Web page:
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About Me:

My name is Olivia and I am a senior at Butler University. I spend most of my time in Lilly Hall as a BFA Dance Performance major. When not in rehearsal or ballet class, I write papers for my English Literature second major. In my super-abundant, never-lacking, this-is-highly-sarcastic spare time, I attempt to cook in my apartment kitchen, watch Youtube videos of ballet, knit sweaters that never seem to come to an end, and read books both silly and serious. If I could take any class at Butler just for kicks, I'd go for DiffyQ.

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Homecoming 2011: Independents and Greeks

Today is the Homecoming game! Everyone on campus seems to be bustling around, and I see a bunch of alumni walking dogs around the bell tower pond. The schedule today is packed — mostly with tailgating. I saw people with grills aflame when I walked to rehearsal at 8:15 this morning.

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I will admit to the truth: I’m struck with Homecoming apathy. The long conversation about independents (those who don’t live in Greek houses) participating in Homecoming festivities has some weight, and this opinion piece in the Butler Collegian, especially the controversial editorial cartoon, ruffled a lot of feathers. While I don’t think independents are necessarily excluded from Homecoming, I know the participation level is much lower on that front. Some thoughts on this:

  • Activities like Lawn Decs (decorating the lawns of Greek Houses) are of course centered on the opposite side of campus as independent upperclassmen who live in AV, UT, or in off-campus housing.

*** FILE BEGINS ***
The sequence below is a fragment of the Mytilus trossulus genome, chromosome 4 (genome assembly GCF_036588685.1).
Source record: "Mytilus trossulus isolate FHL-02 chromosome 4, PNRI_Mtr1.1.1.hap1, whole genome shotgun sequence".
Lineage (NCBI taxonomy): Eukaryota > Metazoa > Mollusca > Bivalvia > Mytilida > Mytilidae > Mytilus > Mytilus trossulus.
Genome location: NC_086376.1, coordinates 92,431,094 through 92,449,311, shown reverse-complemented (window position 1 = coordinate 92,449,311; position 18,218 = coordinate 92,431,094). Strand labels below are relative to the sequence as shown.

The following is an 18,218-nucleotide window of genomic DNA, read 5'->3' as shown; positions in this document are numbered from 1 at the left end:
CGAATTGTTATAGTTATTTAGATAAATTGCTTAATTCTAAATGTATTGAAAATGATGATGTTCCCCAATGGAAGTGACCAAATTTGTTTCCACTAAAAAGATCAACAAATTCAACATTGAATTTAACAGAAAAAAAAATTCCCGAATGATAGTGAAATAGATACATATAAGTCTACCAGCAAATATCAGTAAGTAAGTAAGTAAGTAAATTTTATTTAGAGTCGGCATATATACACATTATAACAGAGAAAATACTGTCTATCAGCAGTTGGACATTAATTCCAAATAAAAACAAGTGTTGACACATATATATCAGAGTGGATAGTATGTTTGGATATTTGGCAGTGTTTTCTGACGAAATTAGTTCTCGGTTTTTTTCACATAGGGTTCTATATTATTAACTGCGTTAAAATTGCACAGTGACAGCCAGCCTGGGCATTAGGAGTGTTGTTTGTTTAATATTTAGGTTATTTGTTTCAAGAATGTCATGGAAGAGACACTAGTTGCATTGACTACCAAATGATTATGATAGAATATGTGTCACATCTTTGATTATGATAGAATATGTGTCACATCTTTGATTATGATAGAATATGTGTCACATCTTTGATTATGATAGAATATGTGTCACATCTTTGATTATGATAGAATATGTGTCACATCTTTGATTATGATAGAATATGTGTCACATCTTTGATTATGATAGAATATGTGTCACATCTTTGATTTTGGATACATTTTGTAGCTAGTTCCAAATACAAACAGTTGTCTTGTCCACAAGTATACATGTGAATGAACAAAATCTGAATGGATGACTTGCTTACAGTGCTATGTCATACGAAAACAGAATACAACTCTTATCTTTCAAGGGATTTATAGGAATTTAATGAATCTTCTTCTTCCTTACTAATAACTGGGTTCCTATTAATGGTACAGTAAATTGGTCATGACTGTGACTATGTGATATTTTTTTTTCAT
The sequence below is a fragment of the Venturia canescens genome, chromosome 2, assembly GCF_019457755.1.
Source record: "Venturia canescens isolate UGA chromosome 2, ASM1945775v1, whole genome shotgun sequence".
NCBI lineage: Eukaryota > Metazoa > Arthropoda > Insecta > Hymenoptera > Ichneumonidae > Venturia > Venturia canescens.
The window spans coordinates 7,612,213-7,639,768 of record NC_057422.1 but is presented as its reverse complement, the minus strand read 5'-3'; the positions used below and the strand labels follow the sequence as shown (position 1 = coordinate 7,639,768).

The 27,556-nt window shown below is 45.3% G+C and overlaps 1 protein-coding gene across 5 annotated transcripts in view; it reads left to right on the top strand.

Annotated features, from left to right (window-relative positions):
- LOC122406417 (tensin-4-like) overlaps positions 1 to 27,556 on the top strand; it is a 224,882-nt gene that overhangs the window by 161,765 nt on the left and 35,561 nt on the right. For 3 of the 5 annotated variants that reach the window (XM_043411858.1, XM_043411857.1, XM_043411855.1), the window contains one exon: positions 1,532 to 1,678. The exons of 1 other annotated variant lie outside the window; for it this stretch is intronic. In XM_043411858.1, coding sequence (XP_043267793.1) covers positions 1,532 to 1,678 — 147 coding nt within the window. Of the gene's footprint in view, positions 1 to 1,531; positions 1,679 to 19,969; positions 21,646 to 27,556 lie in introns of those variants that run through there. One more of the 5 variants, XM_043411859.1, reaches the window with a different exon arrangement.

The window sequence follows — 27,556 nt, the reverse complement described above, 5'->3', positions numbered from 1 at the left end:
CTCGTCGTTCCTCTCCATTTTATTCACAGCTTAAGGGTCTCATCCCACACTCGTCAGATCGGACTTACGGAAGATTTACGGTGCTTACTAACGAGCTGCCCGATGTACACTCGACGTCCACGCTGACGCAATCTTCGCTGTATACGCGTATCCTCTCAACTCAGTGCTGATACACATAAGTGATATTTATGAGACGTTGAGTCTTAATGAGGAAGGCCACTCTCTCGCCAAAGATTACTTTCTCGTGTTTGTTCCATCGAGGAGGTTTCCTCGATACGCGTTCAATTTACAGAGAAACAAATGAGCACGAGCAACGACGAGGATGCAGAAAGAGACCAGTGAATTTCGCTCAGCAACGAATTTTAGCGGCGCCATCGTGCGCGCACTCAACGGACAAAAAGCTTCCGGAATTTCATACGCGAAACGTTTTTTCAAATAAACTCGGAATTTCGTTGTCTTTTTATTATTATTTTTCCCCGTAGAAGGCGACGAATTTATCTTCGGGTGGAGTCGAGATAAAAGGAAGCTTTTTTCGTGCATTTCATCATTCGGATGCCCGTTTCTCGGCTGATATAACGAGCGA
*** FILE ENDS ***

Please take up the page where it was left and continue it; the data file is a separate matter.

• Generally, Greek houses mandate participation in certain events. This depends on each individual organization, but it yields a much higher percentage of people participating– which makes it more fun for those involved.
  • Each Greek team (a fraternity and sorority) is paired with a non-Greek Housing unit, which does allow for non-Greek participation to be integrated with the general Greek enthusiasm for events like Homecoming. This is obviously a generalization, but I think there’s still some truth in it.
  • If you live in Greek Housing, those who participate in Homecoming activities live down the hall. If you live in independent housing, because there is such a low percentage of participation from these residence units, it’s more likely participants will be scattered throughout the dorm/apartments. It’s easier to muster enthusiasm when your next-door neighbors have the same spirit.

Overall, Homecoming excitement is concentrated in Greek housing, diluted in independent housing. I think this is the main reason people say independents are excluded from Homecoming. However, as an independent living in AV, I am right next to the Butler Bowl and all the Saturday activities. I had ample opportunity to participate in different activities; all the communication was very clear. What was missing?

Aside from a truly, spectualarly busy/miserable week (wonder why you didn’t hear too much from me?), no one close to me ever mentioned Homecoming or — that I know — considered participating. It’s an interesting dynamic. The best I can say is that, as an independent myself, I did not participate because I didn’t particularly feel compelled to do so.

But since my ballet rehearsals are done for the day, I think I can catch the game and maybe some of the parade!

One Response to Homecoming 2011: Independents and Greeks

  1. […] in a sorority didn’t seem like the thing for me (see my social apathy), but at times like these, when Delta Gamma hosts its own in-house Hunger Games, I can see the […]

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